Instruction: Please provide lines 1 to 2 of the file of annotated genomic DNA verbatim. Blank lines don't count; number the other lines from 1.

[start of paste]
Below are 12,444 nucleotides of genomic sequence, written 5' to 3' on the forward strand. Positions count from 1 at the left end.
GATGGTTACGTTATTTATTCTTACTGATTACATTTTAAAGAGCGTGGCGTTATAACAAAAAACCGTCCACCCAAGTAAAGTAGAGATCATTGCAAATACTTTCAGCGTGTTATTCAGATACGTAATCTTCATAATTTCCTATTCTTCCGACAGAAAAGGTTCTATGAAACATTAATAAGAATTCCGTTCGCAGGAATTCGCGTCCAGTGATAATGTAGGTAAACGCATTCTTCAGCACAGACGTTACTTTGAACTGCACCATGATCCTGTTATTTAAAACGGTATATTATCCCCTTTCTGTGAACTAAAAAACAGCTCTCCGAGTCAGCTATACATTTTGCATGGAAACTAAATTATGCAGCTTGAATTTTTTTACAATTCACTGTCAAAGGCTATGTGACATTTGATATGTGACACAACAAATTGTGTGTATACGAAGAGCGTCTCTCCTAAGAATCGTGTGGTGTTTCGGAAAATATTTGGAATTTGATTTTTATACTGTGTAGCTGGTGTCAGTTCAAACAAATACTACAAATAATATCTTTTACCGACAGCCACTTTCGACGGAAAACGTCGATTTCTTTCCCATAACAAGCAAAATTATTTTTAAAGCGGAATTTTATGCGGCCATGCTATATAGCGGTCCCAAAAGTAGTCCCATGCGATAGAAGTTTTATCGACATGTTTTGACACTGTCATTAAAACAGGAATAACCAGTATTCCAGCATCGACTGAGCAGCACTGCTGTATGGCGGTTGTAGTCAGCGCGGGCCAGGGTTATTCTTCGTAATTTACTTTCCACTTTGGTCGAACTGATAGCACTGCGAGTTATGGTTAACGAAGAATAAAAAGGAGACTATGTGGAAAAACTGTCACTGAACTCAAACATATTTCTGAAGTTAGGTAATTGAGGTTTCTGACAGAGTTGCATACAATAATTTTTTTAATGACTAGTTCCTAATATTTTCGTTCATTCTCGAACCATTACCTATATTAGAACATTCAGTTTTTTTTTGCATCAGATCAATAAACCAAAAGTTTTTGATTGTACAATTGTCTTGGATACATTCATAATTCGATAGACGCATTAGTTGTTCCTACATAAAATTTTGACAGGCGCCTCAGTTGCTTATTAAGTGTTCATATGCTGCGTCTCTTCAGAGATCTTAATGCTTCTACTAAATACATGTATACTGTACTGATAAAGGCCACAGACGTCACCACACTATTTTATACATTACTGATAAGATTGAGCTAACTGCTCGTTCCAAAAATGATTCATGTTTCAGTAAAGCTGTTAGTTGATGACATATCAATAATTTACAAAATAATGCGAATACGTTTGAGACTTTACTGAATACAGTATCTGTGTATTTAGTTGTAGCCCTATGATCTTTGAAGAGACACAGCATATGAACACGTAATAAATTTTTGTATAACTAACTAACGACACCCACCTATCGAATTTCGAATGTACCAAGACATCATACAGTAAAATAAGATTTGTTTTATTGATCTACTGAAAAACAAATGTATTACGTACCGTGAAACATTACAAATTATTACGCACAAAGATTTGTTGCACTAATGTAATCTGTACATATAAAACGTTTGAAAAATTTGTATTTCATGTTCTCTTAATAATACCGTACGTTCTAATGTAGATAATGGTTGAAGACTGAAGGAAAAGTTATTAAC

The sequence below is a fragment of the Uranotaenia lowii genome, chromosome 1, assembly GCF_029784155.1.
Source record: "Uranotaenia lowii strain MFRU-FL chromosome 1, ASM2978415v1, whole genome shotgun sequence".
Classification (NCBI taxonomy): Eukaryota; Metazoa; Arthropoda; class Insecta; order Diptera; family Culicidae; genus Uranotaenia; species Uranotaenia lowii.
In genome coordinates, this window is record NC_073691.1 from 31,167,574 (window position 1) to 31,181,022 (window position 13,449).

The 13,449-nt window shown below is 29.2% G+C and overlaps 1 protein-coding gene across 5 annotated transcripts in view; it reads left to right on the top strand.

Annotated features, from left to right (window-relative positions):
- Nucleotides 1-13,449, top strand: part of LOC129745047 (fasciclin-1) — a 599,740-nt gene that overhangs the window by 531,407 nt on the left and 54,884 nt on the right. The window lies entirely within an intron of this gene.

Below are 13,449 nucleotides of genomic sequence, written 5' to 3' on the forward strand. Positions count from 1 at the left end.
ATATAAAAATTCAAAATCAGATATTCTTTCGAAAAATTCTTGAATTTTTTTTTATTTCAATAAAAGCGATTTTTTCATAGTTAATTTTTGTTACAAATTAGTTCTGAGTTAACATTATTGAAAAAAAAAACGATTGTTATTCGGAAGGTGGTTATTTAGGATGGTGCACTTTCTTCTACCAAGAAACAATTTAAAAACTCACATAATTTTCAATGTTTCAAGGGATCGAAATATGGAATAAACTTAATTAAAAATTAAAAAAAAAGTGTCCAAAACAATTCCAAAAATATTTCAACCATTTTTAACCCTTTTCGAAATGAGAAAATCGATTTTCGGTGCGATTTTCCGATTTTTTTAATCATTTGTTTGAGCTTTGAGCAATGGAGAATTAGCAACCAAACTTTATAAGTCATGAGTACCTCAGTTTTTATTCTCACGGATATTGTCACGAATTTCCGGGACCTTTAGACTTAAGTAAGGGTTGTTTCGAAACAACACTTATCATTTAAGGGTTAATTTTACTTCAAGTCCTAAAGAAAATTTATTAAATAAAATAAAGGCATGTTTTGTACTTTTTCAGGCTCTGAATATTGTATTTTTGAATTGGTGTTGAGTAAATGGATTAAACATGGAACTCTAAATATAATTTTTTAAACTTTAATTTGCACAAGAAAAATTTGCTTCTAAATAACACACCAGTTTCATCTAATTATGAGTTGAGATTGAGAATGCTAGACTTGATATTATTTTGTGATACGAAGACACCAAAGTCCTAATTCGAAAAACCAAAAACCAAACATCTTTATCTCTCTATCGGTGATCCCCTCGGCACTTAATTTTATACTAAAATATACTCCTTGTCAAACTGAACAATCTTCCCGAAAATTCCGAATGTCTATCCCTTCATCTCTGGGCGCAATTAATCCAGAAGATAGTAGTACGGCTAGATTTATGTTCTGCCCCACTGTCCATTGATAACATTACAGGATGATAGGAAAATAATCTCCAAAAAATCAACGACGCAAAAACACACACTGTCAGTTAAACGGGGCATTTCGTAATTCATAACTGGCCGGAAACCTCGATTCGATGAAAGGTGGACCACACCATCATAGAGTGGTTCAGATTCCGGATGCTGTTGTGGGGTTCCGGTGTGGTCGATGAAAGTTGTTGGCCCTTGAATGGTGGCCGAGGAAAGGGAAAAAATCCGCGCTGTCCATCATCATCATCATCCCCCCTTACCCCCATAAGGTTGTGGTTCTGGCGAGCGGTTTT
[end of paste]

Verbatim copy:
Below are 12,444 nucleotides of genomic sequence, written 5' to 3' on the forward strand. Positions count from 1 at the left end.
GATGGTTACGTTATTTATTCTTACTGATTACATTTTAAAGAGCGTGGCGTTATAACAAAAAACCGTCCACCCAAGTAAAGTAGAGATCATTGCAAATACTTTCAGCGTGTTATTCAGATACGTAATCTTCATAATTTCCTATTCTTCCGACAGAAAAGGTTCTATGAAACATTAATAAGAATTCCGTTCGCAGGAATTCGCGTCCAGTGATAATGTAGGTAAACGCATTCTTCAGCACAGACGTTACTTTGAACTGCACCATGATCCTGTTATTTAAAACGGTATATTATCCCCTTTCTGTGAACTAAAAAACAGCTCTCCGAGTCAGCTATACATTTTGCATGGAAACTAAATTATGCAGCTTGAATTTTTTTACAATTCACTGTCAAAGGCTATGTGACATTTGATATGTGACACAACAAATTGTGTGTATACGAAGAGCGTCTCTCCTAAGAATCGTGTGGTGTTTCGGAAAATATTTGGAATTTGATTTTTATACTGTGTAGCTGGTGTCAGTTCAAACAAATACTACAAATAATATCTTTTACCGACAGCCACTTTCGACGGAAAACGTCGATTTCTTTCCCATAACAAGCAAAATTATTTTTAAAGCGGAATTTTATGCGGCCATGCTATATAGCGGTCCCAAAAGTAGTCCCATGCGATAGAAGTTTTATCGACATGTTTTGACACTGTCATTAAAACAGGAATAACCAGTATTCCAGCATCGACTGAGCAGCACTGCTGTATGGCGGTTGTAGTCAGCGCGGGCCAGGGTTATTCTTCGTAATTTACTTTCCACTTTGGTCGAACTGATAGCACTGCGAGTTATGGTTAACGAAGAATAAAAAGGAGACTATGTGGAAAAACTGTCACTGAACTCAAACATATTTCTGAAGTTAGGTAATTGAGGTTTCTGACAGAGTTGCATACAATAATTTTTTTAATGACTAGTTCCTAATATTTTCGTTCATTCTCGAACCATTACCTATATTAGAACATTCAGTTTTTTTTTGCATCAGATCAATAAACCAAAAGTTTTTGATTGTACAATTGTCTTGGATACATTCATAATTCGATAGACGCATTAGTTGTTCCTACATAAAATTTTGACAGGCGCCTCAGTTGCTTATTAAGTGTTCATATGCTGCGTCTCTTCAGAGATCTTAATGCTTCTACTAAATACATGTATACTGTACTGATAAAGGCCACAGACGTCACCACACTATTTTATACATTACTGATAAGATTGAGCTAACTGCTCGTTCCAAAAATGATTCATGTTTCAGTAAAGCTGTTAGTTGATGACATATCAATAATTTACAAAATAATGCGAATACGTTTGAGACTTTACTGAATACAGTATCTGTGTATTTAGTTGTAGCCCTATGATCTTTGAAGAGACACAGCATATGAACACGTAATAAATTTTTGTATAACTAACTAACGACACCCACCTATCGAATTTCGAATGTACCAAGACATCATACAGTAAAATAAGATTTGTTTTATTGATCTACTGAAAAACAAATGTATTACGTACCGTGAAACATTACAAATTATTACGCACAAAGATTTGTTGCACTAATGTAATCTGTACATATAAAACGTTTGAAAAATTTGTATTTCATGTTCTCTTAATAATACCGTACGTTCTAATGTAGATAATGGTTGAAGACTGAAGGAAAAGTTATTAAC